MCLEAN, Va. (AP) — Gannett Co., publisher of USA Today and 81 other daily newspapers, posted a slight decline in its third-quarter net income Monday as ad revenue fell.
The results matched Wall Street's expectations.
Gannett said that it earned $99.8 million or 41 cents per share in the July-September period. That's down nearly 2 percent from $101 million, or 42 cents per share, in the same period a year earlier.
Excluding special items, such as restructuring charges related to job cuts, Gannett earned 44 cents per share, matching analysts' expectations. The company laid off 700 workers, or about 2 percent of its work force, in June due to the slump in advertising revenue at its newspapers.
Revenue fell nearly 4 percent to $1.27 billion from $1.31 billion, but it met the expectations of analysts polled by FactSet.
"All of our business segments continued to deliver consistent profitability in the third quarter," said Gracia Martore, president and CEO, in a statement. Gannett named Martore as CEO earlier this month after Craig Dubow resigned for health reasons.
Revenue at Gannett's publishing segment, which includes its newspapers, declined 5 percent to $917.8 million from $969.4 million. The company had warned investors that advertising revenue in its newspaper division fell during the quarter, extending a decline that began in 2006.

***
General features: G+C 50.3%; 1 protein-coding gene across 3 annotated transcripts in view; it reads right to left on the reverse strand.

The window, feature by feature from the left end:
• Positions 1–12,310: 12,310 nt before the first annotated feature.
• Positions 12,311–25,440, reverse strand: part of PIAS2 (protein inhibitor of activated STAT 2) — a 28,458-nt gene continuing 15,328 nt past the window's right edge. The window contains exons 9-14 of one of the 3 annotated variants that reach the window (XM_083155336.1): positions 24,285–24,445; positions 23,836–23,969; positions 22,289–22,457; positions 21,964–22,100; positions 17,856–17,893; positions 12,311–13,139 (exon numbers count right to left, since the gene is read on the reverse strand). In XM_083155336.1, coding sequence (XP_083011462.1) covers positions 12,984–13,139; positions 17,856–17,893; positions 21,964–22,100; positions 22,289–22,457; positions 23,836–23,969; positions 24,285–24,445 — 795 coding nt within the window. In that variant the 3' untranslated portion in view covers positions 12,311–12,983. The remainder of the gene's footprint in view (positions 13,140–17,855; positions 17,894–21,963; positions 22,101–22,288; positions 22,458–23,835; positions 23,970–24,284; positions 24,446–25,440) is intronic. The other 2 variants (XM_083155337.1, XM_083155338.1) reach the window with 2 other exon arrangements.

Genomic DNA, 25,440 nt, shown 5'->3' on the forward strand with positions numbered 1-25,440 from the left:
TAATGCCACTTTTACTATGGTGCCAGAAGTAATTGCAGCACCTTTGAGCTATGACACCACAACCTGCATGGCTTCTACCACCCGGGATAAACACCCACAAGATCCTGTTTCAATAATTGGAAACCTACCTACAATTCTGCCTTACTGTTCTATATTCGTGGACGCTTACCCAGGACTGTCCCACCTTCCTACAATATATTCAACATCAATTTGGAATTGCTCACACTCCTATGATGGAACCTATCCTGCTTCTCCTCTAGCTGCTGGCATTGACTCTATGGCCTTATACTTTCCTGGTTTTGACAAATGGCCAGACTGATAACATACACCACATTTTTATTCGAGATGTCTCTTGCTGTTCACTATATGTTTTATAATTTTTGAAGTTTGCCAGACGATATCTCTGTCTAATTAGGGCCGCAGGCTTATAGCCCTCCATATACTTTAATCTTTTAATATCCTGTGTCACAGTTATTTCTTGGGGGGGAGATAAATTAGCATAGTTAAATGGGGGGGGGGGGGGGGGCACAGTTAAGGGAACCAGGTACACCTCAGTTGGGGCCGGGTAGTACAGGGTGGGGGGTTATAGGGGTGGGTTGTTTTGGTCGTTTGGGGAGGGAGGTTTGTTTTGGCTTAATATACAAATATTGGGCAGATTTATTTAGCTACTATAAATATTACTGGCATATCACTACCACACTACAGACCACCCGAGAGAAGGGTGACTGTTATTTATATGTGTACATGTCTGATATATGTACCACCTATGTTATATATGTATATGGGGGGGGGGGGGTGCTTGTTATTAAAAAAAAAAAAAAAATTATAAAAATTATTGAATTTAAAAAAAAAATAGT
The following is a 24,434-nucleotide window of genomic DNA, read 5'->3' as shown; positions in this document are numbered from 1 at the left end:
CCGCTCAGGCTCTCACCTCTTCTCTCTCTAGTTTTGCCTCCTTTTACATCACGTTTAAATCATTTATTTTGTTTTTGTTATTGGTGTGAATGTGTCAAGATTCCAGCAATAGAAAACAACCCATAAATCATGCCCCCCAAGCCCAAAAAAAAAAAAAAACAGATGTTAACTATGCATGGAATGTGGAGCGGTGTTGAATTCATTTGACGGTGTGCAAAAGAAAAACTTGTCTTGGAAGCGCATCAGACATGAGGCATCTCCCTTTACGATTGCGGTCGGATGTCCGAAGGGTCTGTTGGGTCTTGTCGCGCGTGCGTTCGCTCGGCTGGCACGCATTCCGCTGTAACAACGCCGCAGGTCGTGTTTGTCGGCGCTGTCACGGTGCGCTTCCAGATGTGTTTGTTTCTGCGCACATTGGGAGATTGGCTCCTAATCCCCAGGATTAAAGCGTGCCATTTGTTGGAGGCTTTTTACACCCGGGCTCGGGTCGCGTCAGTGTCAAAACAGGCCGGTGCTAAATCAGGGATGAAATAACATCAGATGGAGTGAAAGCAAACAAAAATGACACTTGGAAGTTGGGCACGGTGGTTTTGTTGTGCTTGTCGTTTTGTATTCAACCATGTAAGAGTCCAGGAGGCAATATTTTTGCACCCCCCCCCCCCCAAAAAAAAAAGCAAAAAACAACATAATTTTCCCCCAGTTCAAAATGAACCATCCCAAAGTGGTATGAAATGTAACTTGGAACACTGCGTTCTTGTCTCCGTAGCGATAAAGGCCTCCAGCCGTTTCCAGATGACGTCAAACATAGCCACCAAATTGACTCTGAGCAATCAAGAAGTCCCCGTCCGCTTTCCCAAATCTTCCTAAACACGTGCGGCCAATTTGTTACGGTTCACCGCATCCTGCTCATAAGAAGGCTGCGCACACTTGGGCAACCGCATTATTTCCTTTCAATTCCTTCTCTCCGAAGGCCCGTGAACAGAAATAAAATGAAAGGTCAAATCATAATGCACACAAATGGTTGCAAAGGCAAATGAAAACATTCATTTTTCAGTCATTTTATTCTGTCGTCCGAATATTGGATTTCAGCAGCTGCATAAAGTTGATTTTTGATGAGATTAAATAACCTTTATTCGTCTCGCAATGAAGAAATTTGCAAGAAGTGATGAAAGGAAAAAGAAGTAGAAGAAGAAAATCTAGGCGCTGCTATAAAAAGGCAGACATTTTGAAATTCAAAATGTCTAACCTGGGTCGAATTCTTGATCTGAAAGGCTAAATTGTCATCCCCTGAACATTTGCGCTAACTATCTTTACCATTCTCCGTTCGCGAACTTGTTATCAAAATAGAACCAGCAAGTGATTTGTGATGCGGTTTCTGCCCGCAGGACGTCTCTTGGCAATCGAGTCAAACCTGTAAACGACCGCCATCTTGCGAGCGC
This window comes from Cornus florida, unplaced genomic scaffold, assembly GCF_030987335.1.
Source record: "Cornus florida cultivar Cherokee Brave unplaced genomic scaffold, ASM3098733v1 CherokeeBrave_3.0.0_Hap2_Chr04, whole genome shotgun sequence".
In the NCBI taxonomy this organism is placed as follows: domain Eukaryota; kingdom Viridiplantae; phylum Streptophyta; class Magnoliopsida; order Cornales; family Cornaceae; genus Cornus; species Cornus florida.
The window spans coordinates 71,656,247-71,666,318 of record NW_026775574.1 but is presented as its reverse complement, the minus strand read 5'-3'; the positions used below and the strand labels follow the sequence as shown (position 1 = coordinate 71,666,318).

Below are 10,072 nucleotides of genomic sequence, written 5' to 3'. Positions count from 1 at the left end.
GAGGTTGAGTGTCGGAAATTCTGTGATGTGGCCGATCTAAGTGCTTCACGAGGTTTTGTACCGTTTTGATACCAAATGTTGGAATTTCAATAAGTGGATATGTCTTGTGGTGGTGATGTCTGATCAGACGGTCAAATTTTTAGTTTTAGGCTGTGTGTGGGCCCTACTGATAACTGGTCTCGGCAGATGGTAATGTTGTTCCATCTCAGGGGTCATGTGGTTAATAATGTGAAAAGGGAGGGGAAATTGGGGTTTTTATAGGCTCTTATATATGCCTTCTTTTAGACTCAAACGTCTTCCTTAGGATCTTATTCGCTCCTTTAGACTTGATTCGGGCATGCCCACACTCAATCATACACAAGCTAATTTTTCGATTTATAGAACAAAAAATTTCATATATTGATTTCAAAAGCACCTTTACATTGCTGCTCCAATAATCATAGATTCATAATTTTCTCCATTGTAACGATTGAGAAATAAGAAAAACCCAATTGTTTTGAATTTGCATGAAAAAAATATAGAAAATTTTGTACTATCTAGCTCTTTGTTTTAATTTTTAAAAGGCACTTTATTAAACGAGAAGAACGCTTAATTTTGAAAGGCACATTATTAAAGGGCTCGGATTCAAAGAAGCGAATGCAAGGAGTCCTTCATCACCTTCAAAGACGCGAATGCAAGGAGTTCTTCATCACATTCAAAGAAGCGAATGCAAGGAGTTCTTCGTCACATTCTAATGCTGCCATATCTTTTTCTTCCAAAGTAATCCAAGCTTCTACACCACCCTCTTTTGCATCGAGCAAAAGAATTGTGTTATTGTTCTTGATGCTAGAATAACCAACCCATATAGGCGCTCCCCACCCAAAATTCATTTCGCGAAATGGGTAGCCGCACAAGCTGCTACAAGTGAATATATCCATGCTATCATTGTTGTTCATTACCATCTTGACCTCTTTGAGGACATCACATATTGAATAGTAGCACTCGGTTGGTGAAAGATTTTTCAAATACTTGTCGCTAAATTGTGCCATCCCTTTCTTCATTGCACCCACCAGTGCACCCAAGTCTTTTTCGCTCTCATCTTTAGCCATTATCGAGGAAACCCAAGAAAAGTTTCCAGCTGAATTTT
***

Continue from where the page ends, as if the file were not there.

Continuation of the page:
The company said a decline in advertising demand at USA Today was partially offset by an increase in national advertising at its Newsquest division in the U.K.
Gannett, which owns 23 television stations, said its broadcasting revenue declined 6 percent to $174.3 million from $185.3 million in the year-ago quarter, which benefited from political advertising ahead of the midterm elections.
The company's CareerBuilder website helped push revenue at its digital division up 10 percent to $173.9 million. Across all of Gannett's digital properties, which include revenue generated by its newspaper websites, revenue also grew 10 percent, to $272.6 million.
Gannett's stock slid 44 cents, or 4 percent, to $10.50 in morning trading Monday, amid a broader market decline. The stock, which has traded in the 52-week range of $8.28 and 18.93, is down 30.4 percent since the beginning of the year, compared with a 3 percent decline for the Standard & Poor's 500 index.